The global HIV/AIDS scientific community has begun to hail the dawn of ‘the End of AIDS’ with widespread anti-retroviral therapy (ART) and dramatic declines in AIDS-related mortality. Drawing on community focus groups and in-depth individual interviews conducted in rural South Africa, we examine the complex unfolding of the end of AIDS in a hard-hit setting. We find that while widespread ART has led to declines in AIDS-related deaths, stigma persists and is now freshly motivated. We argue that the shifting landscape of illness in the community has produced a new interpretive lens through which to view living with HIV and dying from AIDS. Most adults have one or more chronic illnesses, and ART-managed HIV is now considered a preferred diagnosis because it is seen as easier to manage, more responsive to medication, and less dangerous compared to diseases like cancer, hypertension, and diabetes. Viewed through this comparative lens, dying from AIDS elicits stigmatising individual blame. We find that blame persists despite community acknowledgement of structural barriers to ART adherence. Setting the ending of AIDS within its wider health context sheds light on the complexities of the epidemiological and health transitions underway in much of the developing world.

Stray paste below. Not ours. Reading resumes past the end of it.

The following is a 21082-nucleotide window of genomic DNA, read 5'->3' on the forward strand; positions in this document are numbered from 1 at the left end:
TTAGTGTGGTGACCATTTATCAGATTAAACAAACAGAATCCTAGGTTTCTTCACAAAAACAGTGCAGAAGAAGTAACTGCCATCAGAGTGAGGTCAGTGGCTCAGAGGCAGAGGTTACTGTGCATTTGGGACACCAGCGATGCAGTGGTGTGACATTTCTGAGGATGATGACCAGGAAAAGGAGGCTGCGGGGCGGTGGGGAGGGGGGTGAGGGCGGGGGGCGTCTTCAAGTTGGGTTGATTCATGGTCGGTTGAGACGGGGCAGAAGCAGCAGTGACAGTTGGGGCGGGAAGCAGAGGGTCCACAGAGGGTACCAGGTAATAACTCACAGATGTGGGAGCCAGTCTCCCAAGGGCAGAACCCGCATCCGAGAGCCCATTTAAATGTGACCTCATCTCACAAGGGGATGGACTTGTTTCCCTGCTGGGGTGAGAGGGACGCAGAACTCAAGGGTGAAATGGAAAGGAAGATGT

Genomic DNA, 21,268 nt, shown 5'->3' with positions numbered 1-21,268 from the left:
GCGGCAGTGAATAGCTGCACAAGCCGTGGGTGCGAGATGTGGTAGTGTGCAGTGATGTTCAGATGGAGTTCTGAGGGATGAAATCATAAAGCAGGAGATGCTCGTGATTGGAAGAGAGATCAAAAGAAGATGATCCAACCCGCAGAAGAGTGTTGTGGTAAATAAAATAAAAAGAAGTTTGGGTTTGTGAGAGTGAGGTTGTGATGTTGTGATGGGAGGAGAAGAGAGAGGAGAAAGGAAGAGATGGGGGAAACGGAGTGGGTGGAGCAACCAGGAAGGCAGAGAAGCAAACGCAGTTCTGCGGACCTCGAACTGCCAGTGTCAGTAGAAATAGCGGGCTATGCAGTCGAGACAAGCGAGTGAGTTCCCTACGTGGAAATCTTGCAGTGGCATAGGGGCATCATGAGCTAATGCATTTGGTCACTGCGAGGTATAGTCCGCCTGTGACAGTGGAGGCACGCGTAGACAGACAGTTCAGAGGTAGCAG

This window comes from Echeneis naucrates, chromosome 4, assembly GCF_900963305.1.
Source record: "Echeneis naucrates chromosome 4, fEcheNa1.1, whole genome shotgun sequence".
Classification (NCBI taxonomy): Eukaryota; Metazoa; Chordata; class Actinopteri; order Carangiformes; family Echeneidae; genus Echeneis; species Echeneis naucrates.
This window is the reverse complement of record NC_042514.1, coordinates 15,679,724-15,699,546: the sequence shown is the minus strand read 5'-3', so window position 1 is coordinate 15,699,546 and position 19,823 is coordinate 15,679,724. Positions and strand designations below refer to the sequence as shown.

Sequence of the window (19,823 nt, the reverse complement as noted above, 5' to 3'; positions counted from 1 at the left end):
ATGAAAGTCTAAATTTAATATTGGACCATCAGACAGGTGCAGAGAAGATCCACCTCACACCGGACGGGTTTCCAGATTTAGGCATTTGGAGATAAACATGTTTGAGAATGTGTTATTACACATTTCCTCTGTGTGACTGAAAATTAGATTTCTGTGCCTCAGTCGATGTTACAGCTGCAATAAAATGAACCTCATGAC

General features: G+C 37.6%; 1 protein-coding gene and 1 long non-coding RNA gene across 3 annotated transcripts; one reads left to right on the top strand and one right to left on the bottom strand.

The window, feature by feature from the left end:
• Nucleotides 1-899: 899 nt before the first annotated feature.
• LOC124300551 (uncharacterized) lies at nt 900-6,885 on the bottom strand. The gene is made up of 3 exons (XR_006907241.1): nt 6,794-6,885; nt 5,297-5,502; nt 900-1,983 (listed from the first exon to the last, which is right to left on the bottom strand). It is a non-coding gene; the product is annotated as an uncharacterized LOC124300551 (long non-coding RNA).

All Science Journal Classification (ASJC) codes
- Public Health, Environmental and Occupational Health
- South Africa
- chronic disease